Madeleine Baldwin, 31, and Rhiannon Payne, 28, flew from their hometown of San Francisco to Des Moines, IA, a few days ago to help drum up support for Sen. Elizabeth Warren in Iowa’s first-in-the-nation caucuses this Monday. Laying on the bed in their hotel eating Cracker Barrel delivery, they watched news about the impeachment trial on MSNBC and became increasingly frustrated with Republican behavior. That’s when, out of boredom and distraction, Payne scrolled to Bumble on her phone.
“I was like, ‘I wonder what the guys are like in Iowa,'” Payne told Refinery29. Then a light bulb went up over her head. “I pulled out Bumble and realized they were all possible voters.”
To be clear, neither of the women was looking for love or a fling. Payne was focused on volunteering. Baldwin is in a committed relationship. “I made sure to be super-clear about that because I didn’t want it to feel like a catfish situation,” Baldwin told Refinery29. “I genuinely sought to have meaningful conversations about caucusing and the issues they cared about, and figured this was the perfect digital venue to facilitate those conversations: geo-targeted, straightforward. My boyfriend was aware and fully supportive. I even sent him screenshots when I’d get a new commit!”
So instead of getting dates, they spoke with supporters, signed up newly minted Elizabeth Warren fans, and tried to win over others. Baldwin said she spoke with around 50 men and got around eight “commits,” meaning they committed to caucus for Warren. “I got close to eight new commits, which is WILD,” she said. “It was the best ‘commit-to-caucus’ ratio I’ve seen in any kind of organizing.” Payne said she got well over a dozen guys to lean toward or commit to Warren.
Since Friday, they have messaged hundreds of men on both Bumble and Tinder. And they’re not the only ones: Anecdotal reports of people using Tinder, Bumble, Grindr, and other apps for canvassing, abound. “As we messaged people and initiated conversations around caucusing, we were shocked at how many people were willing to engage and have meaningful conversations about the issues they care about and who they’re considering,” said Baldwin.
“Using Bumble in particular as a tool for outreach, I’ve found that it’s important just to be genuine, open, and respectful of the person you’re talking to,” said Payne, who said this was her first time volunteering for a political campaign. “I just ask them questions, like who they’re caucusing for and what issues are important to them, and I try to share information and share my own story.”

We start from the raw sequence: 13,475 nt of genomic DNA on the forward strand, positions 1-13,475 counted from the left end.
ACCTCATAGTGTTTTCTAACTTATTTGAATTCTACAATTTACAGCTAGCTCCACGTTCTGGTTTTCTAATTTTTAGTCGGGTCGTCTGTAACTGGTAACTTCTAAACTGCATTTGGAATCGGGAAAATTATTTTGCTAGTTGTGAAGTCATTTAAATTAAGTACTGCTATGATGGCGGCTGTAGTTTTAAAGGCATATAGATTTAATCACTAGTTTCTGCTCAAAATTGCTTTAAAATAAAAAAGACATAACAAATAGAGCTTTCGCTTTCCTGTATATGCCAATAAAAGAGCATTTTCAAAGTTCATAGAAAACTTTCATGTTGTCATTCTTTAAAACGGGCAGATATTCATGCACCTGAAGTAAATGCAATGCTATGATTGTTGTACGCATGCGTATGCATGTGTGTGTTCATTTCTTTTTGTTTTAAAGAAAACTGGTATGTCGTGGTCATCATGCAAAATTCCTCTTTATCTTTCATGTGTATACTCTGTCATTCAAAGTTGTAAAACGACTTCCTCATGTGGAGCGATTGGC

One guy in particular, she said, wasn’t super-open to talking about politics at first, but by the end of the conversation, he was really interested in Warren’s platform and ready to look into it more. As an electrician, worker’s rights and labor unions were a big issue for him, and when Payne shared Warren’s plan for empowering workers and raising wages, it won him over.
Our #BumbleForWarren game in Des Moines is strong, y’all! 🔥 Talked to some really cool people & got at least a dozen undecided folks to lean/commit for @ewarren! (Before > After) #IowaForWarren https://t.co/7eLZG322ux pic.twitter.com/xuEdHuZ7aT— Rhiannon Payne 🌙 (@rhiannon_io) February 2, 2020
In all honesty, @rhiannon_io and I have gotten a bunch of people who were on the fence to now lean or commit to caucus for Warren on Bumble and Tinder. We’re seriously encouraged by the conversations we’ve been having. Iowa likes Warren. It just might need an extra nudge 😉— Maddy-care for all #LFG🗽 (@madsmaru) February 1, 2020
Look, idk who I’ll be caucusing for tomorrow night after my man @CoryBooker but @ewarren folks out here organizing and meeting folks where they at. Gotta respect the hustle…bumble? #IowaCaucuses pic.twitter.com/sifDq0ny2a— Zach (@Zach_Bernstein) February 2, 2020
A Bumble representative told Refinery29 the app welcomes political discussion: “On Bumble, we’re huge advocates for being your most authentic self on the app — be who you are, and the right person will gravitate towards that. We want to empower our users to openly discuss things that are important to them, including their political beliefs.”
But — plot twist — Payne said that on Monday morning, she received a message from Bumble saying she was blocked, because, according to the screenshot she provided, “we’ve received several reports about your behavior on our platform.”
Payne took it in stride, saying it was worth getting banned for the sake of educating people about Warren, a personal hero of hers. “I’m honestly surprised I wasn’t banned sooner,” she said. “I kind of expected it might happen, since I’m using Bumble in a non-typical way to talk to guys en masse. I literally had over 500 matches over the weekend, and hit most of them. It’s a bit annoying, though!”
Asked why Payne had been blocked, the Bumble representative said: “On Bumble, our users are more than welcome to discuss topics that are important to them in an effort to connect with others on a genuine level. However, according to our guidelines, if users copy and paste the exact same message to several matches, they’re likely to be banned for spam-like behavior. We encourage our users to read profiles, learn about other people’s interests, and send an appropriate, relevant message to each match.” The rep added that Payne is more than welcome to get in touch with Bumble’s customer support team.
We reached out to the Elizabeth Warren campaign and will update this story when we hear back.
Like what you see? How about some more R29 goodness, right here?